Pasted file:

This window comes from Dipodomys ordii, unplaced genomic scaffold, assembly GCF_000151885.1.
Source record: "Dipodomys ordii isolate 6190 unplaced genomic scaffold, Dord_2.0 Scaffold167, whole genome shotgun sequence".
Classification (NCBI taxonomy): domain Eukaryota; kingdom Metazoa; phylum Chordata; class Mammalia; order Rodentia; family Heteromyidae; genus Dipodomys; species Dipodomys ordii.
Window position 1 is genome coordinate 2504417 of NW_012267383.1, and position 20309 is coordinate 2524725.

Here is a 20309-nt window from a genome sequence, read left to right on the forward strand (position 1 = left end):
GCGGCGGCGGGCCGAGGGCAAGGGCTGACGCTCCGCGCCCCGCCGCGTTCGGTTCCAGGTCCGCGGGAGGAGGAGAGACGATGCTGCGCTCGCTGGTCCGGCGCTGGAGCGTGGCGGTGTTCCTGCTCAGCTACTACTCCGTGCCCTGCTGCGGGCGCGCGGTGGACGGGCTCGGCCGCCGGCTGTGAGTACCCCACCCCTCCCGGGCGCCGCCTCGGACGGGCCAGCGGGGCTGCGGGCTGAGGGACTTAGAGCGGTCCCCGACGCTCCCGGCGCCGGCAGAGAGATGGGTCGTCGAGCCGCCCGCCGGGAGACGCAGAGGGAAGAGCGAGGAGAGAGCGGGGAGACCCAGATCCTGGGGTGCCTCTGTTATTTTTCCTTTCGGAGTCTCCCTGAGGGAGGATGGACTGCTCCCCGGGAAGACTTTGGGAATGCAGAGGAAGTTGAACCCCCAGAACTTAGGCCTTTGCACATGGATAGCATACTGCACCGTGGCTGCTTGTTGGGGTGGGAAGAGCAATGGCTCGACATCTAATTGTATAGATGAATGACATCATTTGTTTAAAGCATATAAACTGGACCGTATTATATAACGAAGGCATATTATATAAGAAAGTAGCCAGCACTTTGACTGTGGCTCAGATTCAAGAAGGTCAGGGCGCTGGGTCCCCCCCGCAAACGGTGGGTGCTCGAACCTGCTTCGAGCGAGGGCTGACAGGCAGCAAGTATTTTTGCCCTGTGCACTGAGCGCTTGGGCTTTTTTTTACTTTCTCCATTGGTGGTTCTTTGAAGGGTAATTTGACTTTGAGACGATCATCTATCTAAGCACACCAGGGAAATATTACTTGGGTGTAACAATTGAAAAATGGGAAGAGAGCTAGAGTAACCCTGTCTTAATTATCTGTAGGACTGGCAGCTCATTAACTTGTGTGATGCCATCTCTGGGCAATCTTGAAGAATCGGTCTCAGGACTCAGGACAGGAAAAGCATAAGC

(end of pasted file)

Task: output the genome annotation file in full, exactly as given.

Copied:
This window comes from Dipodomys ordii, unplaced genomic scaffold, assembly GCF_000151885.1.
Source record: "Dipodomys ordii isolate 6190 unplaced genomic scaffold, Dord_2.0 Scaffold167, whole genome shotgun sequence".
Classification (NCBI taxonomy): domain Eukaryota; kingdom Metazoa; phylum Chordata; class Mammalia; order Rodentia; family Heteromyidae; genus Dipodomys; species Dipodomys ordii.
Window position 1 is genome coordinate 2504417 of NW_012267383.1, and position 20309 is coordinate 2524725.

Here is a 20309-nt window from a genome sequence, read left to right on the forward strand (position 1 = left end):
GCGGCGGCGGGCCGAGGGCAAGGGCTGACGCTCCGCGCCCCGCCGCGTTCGGTTCCAGGTCCGCGGGAGGAGGAGAGACGATGCTGCGCTCGCTGGTCCGGCGCTGGAGCGTGGCGGTGTTCCTGCTCAGCTACTACTCCGTGCCCTGCTGCGGGCGCGCGGTGGACGGGCTCGGCCGCCGGCTGTGAGTACCCCACCCCTCCCGGGCGCCGCCTCGGACGGGCCAGCGGGGCTGCGGGCTGAGGGACTTAGAGCGGTCCCCGACGCTCCCGGCGCCGGCAGAGAGATGGGTCGTCGAGCCGCCCGCCGGGAGACGCAGAGGGAAGAGCGAGGAGAGAGCGGGGAGACCCAGATCCTGGGGTGCCTCTGTTATTTTTCCTTTCGGAGTCTCCCTGAGGGAGGATGGACTGCTCCCCGGGAAGACTTTGGGAATGCAGAGGAAGTTGAACCCCCAGAACTTAGGCCTTTGCACATGGATAGCATACTGCACCGTGGCTGCTTGTTGGGGTGGGAAGAGCAATGGCTCGACATCTAATTGTATAGATGAATGACATCATTTGTTTAAAGCATATAAACTGGACCGTATTATATAACGAAGGCATATTATATAAGAAAGTAGCCAGCACTTTGACTGTGGCTCAGATTCAAGAAGGTCAGGGCGCTGGGTCCCCCCCGCAAACGGTGGGTGCTCGAACCTGCTTCGAGCGAGGGCTGACAGGCAGCAAGTATTTTTGCCCTGTGCACTGAGCGCTTGGGCTTTTTTTTACTTTCTCCATTGGTGGTTCTTTGAAGGGTAATTTGACTTTGAGACGATCATCTATCTAAGCACACCAGGGAAATATTACTTGGGTGTAACAATTGAAAAATGGGAAGAGAGCTAGAGTAACCCTGTCTTAATTATCTGTAGGACTGGCAGCTCATTAACTTGTGTGATGCCATCTCTGGGCAATCTTGAAGAATCGGTCTCAGGACTCAGGACAGGAAAAGCATAAGC